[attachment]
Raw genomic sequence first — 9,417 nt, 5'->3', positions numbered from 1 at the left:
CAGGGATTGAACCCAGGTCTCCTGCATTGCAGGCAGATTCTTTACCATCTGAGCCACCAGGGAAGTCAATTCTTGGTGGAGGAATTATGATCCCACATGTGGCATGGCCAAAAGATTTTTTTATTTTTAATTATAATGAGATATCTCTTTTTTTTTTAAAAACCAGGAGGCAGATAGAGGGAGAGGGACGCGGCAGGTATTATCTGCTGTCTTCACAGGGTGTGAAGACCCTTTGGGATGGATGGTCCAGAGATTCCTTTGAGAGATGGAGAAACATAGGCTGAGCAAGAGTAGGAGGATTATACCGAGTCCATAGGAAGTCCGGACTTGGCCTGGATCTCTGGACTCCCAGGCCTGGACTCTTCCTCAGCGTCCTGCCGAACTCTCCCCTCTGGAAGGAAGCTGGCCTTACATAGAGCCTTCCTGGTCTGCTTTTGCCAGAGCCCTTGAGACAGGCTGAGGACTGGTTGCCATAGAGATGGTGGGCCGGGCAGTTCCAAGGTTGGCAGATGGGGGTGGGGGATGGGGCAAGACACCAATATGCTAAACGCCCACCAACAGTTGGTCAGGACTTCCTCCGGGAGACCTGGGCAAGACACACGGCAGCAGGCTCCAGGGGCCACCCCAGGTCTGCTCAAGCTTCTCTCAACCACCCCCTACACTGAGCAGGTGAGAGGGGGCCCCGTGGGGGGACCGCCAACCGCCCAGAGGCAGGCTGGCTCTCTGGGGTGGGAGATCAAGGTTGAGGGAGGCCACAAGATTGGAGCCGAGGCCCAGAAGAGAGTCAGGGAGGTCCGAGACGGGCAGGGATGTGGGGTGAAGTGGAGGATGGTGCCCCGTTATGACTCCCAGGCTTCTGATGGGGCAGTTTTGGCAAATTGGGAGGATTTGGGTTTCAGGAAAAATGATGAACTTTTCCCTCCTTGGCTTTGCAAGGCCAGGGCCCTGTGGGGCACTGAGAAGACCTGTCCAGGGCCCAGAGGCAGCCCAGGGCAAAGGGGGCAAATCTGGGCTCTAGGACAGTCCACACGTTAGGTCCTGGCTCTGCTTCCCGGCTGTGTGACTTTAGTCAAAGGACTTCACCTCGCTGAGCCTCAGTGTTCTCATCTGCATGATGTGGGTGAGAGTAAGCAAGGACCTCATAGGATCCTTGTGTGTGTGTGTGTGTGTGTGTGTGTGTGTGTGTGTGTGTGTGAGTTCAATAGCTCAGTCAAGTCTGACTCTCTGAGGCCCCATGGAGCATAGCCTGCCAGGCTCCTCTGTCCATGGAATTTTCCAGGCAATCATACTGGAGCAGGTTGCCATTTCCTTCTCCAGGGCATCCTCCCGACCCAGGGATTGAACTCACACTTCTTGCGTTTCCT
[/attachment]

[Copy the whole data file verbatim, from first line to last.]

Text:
Raw genomic sequence first — 9,417 nt, 5'->3', positions numbered from 1 at the left:
CAGGGATTGAACCCAGGTCTCCTGCATTGCAGGCAGATTCTTTACCATCTGAGCCACCAGGGAAGTCAATTCTTGGTGGAGGAATTATGATCCCACATGTGGCATGGCCAAAAGATTTTTTTATTTTTAATTATAATGAGATATCTCTTTTTTTTTTAAAAACCAGGAGGCAGATAGAGGGAGAGGGACGCGGCAGGTATTATCTGCTGTCTTCACAGGGTGTGAAGACCCTTTGGGATGGATGGTCCAGAGATTCCTTTGAGAGATGGAGAAACATAGGCTGAGCAAGAGTAGGAGGATTATACCGAGTCCATAGGAAGTCCGGACTTGGCCTGGATCTCTGGACTCCCAGGCCTGGACTCTTCCTCAGCGTCCTGCCGAACTCTCCCCTCTGGAAGGAAGCTGGCCTTACATAGAGCCTTCCTGGTCTGCTTTTGCCAGAGCCCTTGAGACAGGCTGAGGACTGGTTGCCATAGAGATGGTGGGCCGGGCAGTTCCAAGGTTGGCAGATGGGGGTGGGGGATGGGGCAAGACACCAATATGCTAAACGCCCACCAACAGTTGGTCAGGACTTCCTCCGGGAGACCTGGGCAAGACACACGGCAGCAGGCTCCAGGGGCCACCCCAGGTCTGCTCAAGCTTCTCTCAACCACCCCCTACACTGAGCAGGTGAGAGGGGGCCCCGTGGGGGGACCGCCAACCGCCCAGAGGCAGGCTGGCTCTCTGGGGTGGGAGATCAAGGTTGAGGGAGGCCACAAGATTGGAGCCGAGGCCCAGAAGAGAGTCAGGGAGGTCCGAGACGGGCAGGGATGTGGGGTGAAGTGGAGGATGGTGCCCCGTTATGACTCCCAGGCTTCTGATGGGGCAGTTTTGGCAAATTGGGAGGATTTGGGTTTCAGGAAAAATGATGAACTTTTCCCTCCTTGGCTTTGCAAGGCCAGGGCCCTGTGGGGCACTGAGAAGACCTGTCCAGGGCCCAGAGGCAGCCCAGGGCAAAGGGGGCAAATCTGGGCTCTAGGACAGTCCACACGTTAGGTCCTGGCTCTGCTTCCCGGCTGTGTGACTTTAGTCAAAGGACTTCACCTCGCTGAGCCTCAGTGTTCTCATCTGCATGATGTGGGTGAGAGTAAGCAAGGACCTCATAGGATCCTTGTGTGTGTGTGTGTGTGTGTGTGTGTGTGTGTGTGTGTGTGTGAGTTCAATAGCTCAGTCAAGTCTGACTCTCTGAGGCCCCATGGAGCATAGCCTGCCAGGCTCCTCTGTCCATGGAATTTTCCAGGCAATCATACTGGAGCAGGTTGCCATTTCCTTCTCCAGGGCATCCTCCCGACCCAGGGATTGAACTCACACTTCTTGCGTTTCCT